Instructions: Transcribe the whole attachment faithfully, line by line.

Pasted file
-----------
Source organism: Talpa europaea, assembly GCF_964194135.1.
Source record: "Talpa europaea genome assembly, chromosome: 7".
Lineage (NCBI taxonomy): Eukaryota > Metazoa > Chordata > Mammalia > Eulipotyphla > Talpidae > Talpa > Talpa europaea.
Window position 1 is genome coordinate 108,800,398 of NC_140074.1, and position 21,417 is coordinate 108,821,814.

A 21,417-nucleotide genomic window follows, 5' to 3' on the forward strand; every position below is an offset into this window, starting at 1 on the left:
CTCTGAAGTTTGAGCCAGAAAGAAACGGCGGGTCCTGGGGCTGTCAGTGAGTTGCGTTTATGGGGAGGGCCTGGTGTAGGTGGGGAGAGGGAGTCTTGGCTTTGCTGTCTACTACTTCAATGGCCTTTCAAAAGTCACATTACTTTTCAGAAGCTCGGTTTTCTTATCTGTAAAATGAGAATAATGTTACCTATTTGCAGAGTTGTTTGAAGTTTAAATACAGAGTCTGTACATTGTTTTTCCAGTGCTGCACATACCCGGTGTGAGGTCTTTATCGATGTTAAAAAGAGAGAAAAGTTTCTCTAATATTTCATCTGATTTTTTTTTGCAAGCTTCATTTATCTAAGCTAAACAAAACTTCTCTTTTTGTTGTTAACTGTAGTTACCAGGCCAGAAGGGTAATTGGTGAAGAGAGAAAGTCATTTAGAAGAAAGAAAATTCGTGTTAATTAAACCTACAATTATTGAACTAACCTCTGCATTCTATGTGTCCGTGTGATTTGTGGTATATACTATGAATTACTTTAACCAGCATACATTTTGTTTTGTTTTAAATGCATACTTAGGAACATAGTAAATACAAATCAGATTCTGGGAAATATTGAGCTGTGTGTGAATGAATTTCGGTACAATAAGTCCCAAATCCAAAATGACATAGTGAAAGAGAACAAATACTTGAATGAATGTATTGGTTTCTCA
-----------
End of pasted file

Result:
Source organism: Talpa europaea, assembly GCF_964194135.1.
Source record: "Talpa europaea genome assembly, chromosome: 7".
Lineage (NCBI taxonomy): Eukaryota > Metazoa > Chordata > Mammalia > Eulipotyphla > Talpidae > Talpa > Talpa europaea.
Window position 1 is genome coordinate 108,800,398 of NC_140074.1, and position 21,417 is coordinate 108,821,814.

A 21,417-nucleotide genomic window follows, 5' to 3' on the forward strand; every position below is an offset into this window, starting at 1 on the left:
CTCTGAAGTTTGAGCCAGAAAGAAACGGCGGGTCCTGGGGCTGTCAGTGAGTTGCGTTTATGGGGAGGGCCTGGTGTAGGTGGGGAGAGGGAGTCTTGGCTTTGCTGTCTACTACTTCAATGGCCTTTCAAAAGTCACATTACTTTTCAGAAGCTCGGTTTTCTTATCTGTAAAATGAGAATAATGTTACCTATTTGCAGAGTTGTTTGAAGTTTAAATACAGAGTCTGTACATTGTTTTTCCAGTGCTGCACATACCCGGTGTGAGGTCTTTATCGATGTTAAAAAGAGAGAAAAGTTTCTCTAATATTTCATCTGATTTTTTTTTGCAAGCTTCATTTATCTAAGCTAAACAAAACTTCTCTTTTTGTTGTTAACTGTAGTTACCAGGCCAGAAGGGTAATTGGTGAAGAGAGAAAGTCATTTAGAAGAAAGAAAATTCGTGTTAATTAAACCTACAATTATTGAACTAACCTCTGCATTCTATGTGTCCGTGTGATTTGTGGTATATACTATGAATTACTTTAACCAGCATACATTTTGTTTTGTTTTAAATGCATACTTAGGAACATAGTAAATACAAATCAGATTCTGGGAAATATTGAGCTGTGTGTGAATGAATTTCGGTACAATAAGTCCCAAATCCAAAATGACATAGTGAAAGAGAACAAATACTTGAATGAATGTATTGGTTTCTCA